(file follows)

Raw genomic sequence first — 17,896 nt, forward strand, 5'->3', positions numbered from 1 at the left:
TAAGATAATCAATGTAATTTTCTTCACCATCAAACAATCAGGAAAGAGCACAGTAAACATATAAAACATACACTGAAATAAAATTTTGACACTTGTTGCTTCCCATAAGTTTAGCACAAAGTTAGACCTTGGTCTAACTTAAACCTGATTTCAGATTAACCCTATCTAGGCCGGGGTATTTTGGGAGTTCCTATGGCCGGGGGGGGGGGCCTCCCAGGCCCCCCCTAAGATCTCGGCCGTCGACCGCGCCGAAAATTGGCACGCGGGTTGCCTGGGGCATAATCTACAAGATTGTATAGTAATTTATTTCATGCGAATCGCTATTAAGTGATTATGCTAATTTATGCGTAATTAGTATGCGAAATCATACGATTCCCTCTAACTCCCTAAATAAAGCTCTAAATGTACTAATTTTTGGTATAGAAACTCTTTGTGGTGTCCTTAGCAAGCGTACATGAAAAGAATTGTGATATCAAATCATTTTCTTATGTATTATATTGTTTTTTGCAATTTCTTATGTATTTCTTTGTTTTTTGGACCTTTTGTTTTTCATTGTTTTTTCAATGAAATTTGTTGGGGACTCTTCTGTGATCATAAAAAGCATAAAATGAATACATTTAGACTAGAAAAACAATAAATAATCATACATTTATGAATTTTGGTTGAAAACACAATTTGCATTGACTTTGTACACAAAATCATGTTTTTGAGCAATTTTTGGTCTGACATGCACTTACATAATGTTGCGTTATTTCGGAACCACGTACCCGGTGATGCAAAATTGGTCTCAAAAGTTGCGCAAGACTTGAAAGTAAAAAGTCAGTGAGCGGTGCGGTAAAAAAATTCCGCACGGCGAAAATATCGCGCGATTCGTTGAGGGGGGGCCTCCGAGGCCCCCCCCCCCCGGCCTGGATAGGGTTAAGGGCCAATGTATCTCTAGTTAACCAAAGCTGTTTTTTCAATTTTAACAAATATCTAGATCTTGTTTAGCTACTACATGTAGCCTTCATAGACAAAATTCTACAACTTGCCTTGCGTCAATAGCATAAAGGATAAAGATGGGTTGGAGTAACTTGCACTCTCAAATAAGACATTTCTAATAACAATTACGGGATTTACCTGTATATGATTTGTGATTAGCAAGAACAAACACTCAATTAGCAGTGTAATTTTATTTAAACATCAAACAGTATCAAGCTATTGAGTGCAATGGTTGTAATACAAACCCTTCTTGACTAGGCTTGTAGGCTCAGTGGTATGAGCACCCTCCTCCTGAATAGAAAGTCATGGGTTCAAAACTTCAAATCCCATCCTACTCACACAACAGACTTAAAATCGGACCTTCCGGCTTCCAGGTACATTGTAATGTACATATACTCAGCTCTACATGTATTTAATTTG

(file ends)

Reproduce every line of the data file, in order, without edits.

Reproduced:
Raw genomic sequence first — 17,896 nt, forward strand, 5'->3', positions numbered from 1 at the left:
TAAGATAATCAATGTAATTTTCTTCACCATCAAACAATCAGGAAAGAGCACAGTAAACATATAAAACATACACTGAAATAAAATTTTGACACTTGTTGCTTCCCATAAGTTTAGCACAAAGTTAGACCTTGGTCTAACTTAAACCTGATTTCAGATTAACCCTATCTAGGCCGGGGTATTTTGGGAGTTCCTATGGCCGGGGGGGGGGGCCTCCCAGGCCCCCCCTAAGATCTCGGCCGTCGACCGCGCCGAAAATTGGCACGCGGGTTGCCTGGGGCATAATCTACAAGATTGTATAGTAATTTATTTCATGCGAATCGCTATTAAGTGATTATGCTAATTTATGCGTAATTAGTATGCGAAATCATACGATTCCCTCTAACTCCCTAAATAAAGCTCTAAATGTACTAATTTTTGGTATAGAAACTCTTTGTGGTGTCCTTAGCAAGCGTACATGAAAAGAATTGTGATATCAAATCATTTTCTTATGTATTATATTGTTTTTTGCAATTTCTTATGTATTTCTTTGTTTTTTGGACCTTTTGTTTTTCATTGTTTTTTCAATGAAATTTGTTGGGGACTCTTCTGTGATCATAAAAAGCATAAAATGAATACATTTAGACTAGAAAAACAATAAATAATCATACATTTATGAATTTTGGTTGAAAACACAATTTGCATTGACTTTGTACACAAAATCATGTTTTTGAGCAATTTTTGGTCTGACATGCACTTACATAATGTTGCGTTATTTCGGAACCACGTACCCGGTGATGCAAAATTGGTCTCAAAAGTTGCGCAAGACTTGAAAGTAAAAAGTCAGTGAGCGGTGCGGTAAAAAAATTCCGCACGGCGAAAATATCGCGCGATTCGTTGAGGGGGGGCCTCCGAGGCCCCCCCCCCCCGGCCTGGATAGGGTTAAGGGCCAATGTATCTCTAGTTAACCAAAGCTGTTTTTTCAATTTTAACAAATATCTAGATCTTGTTTAGCTACTACATGTAGCCTTCATAGACAAAATTCTACAACTTGCCTTGCGTCAATAGCATAAAGGATAAAGATGGGTTGGAGTAACTTGCACTCTCAAATAAGACATTTCTAATAACAATTACGGGATTTACCTGTATATGATTTGTGATTAGCAAGAACAAACACTCAATTAGCAGTGTAATTTTATTTAAACATCAAACAGTATCAAGCTATTGAGTGCAATGGTTGTAATACAAACCCTTCTTGACTAGGCTTGTAGGCTCAGTGGTATGAGCACCCTCCTCCTGAATAGAAAGTCATGGGTTCAAAACTTCAAATCCCATCCTACTCACACAACAGACTTAAAATCGGACCTTCCGGCTTCCAGGTACATTGTAATGTACATATACTCAGCTCTACATGTATTTAATTTG